Published on

Why LLMs mess up the simple things


Bing Image Creator "The phrase "Tokenization is the worst", split into 10 different chunks""

A Confusing ChatGPT response

In the below prompt and response, I ask ChatGPT to tell me whether two of the exact same word are the same. I copy pasted the word twice, so they are definitely spelled exactly the same. ChatGPT answers correclty, but it looks like ChatGPT made an obvious mistake when explaining the answer: the two words are exactly the same, but ChatGPT is saying that one is capitalized while the other isn't. There is no difference in capitalization between the two words!


But now look closer: see that single space I added before the second typing of "supercalifragilisticexpialidocious" in my question? That little space is the reason that ChatGPT is confused. In this blog I'll explain why this added space is causing the issue, and how it should effect your approach in interactions with LLMs like ChatGPT.

Tokenization in Large Language Models: A Deep Dive with Andrej Karpathy

I was really excited to see that software engineer Andrej Karpathy (well known in the AI/ML community) had left OpenAI and announced his intention to put more effort into teaching. His youtube channel lectures on the GPT architecture and Large Language Models (LLMs) are super helpful in understanding the internals of LLMs.

Last week he released his newest lecture, all about tokenization. I was disappointed at first because in the past I've found the topic of tokenization to be sooo boring. It's the process of turning text into integers that can be processed by a LLM, and it's not as exciting to me as model architecture research or training. However, after finally getting around to watching the video this week, I'm changing my tune. Andrej's explanation ignited my interest in tokenization and I'm now convinced that it's a critical piece of LLM architecture that shouldn't be overlooked. Understanding how tokenization works can help to explain strange LLM functionality, issues, and vulnerabilities. In this blog post, I want to specifically focus on one topic that Andrej addresses. Andrej's lecture on tokenization is here. It's 2 hours long but it's packed full of interesting information and well worth the watch for anyone working to build AI.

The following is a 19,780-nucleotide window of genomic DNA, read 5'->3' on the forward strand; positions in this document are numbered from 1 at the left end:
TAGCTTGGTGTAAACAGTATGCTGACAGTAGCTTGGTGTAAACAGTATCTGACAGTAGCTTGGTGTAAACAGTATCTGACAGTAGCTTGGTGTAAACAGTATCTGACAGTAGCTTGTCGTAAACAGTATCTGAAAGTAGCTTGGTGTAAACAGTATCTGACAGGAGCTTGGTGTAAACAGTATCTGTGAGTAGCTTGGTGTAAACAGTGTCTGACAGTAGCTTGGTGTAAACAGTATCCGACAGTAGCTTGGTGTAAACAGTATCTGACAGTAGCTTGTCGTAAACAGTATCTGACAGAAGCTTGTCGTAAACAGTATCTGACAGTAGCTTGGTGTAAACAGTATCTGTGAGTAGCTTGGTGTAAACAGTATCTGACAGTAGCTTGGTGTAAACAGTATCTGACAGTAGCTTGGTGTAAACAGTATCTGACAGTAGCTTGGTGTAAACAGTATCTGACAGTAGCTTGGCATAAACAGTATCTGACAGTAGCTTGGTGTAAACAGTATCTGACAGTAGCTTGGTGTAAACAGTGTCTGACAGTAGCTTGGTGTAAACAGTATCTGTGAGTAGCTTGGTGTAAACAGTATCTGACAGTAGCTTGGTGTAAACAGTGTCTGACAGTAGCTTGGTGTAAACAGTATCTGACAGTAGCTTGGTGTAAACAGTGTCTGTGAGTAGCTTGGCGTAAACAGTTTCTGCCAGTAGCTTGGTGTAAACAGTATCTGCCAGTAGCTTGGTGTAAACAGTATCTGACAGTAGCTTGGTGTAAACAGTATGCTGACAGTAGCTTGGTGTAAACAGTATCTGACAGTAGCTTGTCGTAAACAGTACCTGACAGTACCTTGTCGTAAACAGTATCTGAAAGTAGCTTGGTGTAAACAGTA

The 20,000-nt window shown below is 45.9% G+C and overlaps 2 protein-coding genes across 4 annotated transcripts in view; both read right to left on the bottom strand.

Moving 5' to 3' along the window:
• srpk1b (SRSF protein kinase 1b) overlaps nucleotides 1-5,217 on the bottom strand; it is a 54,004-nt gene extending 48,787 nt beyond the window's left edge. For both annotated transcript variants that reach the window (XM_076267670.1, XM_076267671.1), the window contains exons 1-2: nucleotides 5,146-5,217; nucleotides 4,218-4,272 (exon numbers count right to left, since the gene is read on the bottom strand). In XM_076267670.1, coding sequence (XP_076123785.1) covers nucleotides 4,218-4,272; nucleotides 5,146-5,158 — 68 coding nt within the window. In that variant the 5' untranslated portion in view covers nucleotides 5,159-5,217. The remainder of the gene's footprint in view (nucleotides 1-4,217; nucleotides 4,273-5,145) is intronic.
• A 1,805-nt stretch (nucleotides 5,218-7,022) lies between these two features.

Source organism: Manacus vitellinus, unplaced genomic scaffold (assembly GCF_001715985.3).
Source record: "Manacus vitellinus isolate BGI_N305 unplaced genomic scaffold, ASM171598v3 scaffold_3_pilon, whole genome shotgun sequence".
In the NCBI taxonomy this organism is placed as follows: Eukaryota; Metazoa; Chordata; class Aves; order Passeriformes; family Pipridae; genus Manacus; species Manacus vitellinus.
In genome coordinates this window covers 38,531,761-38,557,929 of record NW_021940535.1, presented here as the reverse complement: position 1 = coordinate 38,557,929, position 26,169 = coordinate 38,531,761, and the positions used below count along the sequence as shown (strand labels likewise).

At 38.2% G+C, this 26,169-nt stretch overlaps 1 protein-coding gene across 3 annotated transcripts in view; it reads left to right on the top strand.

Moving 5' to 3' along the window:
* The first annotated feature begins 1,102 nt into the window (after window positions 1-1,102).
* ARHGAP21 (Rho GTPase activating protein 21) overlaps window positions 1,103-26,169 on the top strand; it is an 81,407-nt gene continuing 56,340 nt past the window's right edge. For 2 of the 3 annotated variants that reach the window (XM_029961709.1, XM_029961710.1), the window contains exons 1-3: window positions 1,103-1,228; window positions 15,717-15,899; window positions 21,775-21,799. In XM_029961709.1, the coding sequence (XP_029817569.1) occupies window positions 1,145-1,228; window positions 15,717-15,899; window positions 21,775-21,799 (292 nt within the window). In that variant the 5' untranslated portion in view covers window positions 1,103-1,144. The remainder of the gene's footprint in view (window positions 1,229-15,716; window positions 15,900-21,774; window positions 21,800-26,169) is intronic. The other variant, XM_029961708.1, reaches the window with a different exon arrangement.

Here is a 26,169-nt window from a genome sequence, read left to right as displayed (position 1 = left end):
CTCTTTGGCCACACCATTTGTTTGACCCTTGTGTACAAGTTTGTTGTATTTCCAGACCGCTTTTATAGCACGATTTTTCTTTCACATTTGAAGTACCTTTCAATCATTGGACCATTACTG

Watch the video

What is Tokenization

This post assumes that you are already familiar with generally what tokenization is. This post by huggingface is a good explanation. At a high level, tokenization is the process of turning text into a list of numbers which correspond to indexes of vectors in a LLM vocabulary embedding to represent pieces of the text that can be processed by the LLM. ChatGPT (and many modern LLMs) use what's called Byte-Pair Encoding (BPE) tokenization. BPE tokenization is a method of tokenization that is based on the frequency of character sequences in a corpus of text. It's a method that is particularly good at handling out-of-vocabulary words, and you can read about it on wikipedia. BPE tokenization uses the " " (space) character to help differentiate a word segment that is the start of the word vs a word segment that is internal to a word.

Why ChatGPT mentioned something about capitalization

The website https://tiktokenizer.vercel.app/ allows for visualization of how BPE tokenization is working in GPT-3.5 (ChatGPT). In the below image, each different color string of text in the right window indicates the characters that are being tokenized together.


From this image you can now see that the tokenizer split the first few tokens of "supercalifragilisticexpialidocious" into ["sup", "erc", "al"], and the second "supercalifragilisticexpialidocious" into [" super", "cal"].

This is why ChatGPT gets confused, because internally, the LLM is actually receiving two different sequences of tokens. Due to its training, ChatGPT learned that the two sequences have the same content, but it's not able to identify that they are the exactly the same. In this case, it guesses that the reason the two token sequences aren't exacly the same was due to capitalization, when in reality the difference we due to the insertion of the " " character.


In this example the issue was caused by an added space character, but you can see similar issues if you add capitalization in random parts of a sentence, or add spaces or typos in places where the LLM may not expect them to be. If you are chatting with an LLM, pay careful attention to where you insert spaces or newline characters in your text. Even though as a human it's easy to glance over small errors, those differences can make an outsized impact on the quality of the LLM's response.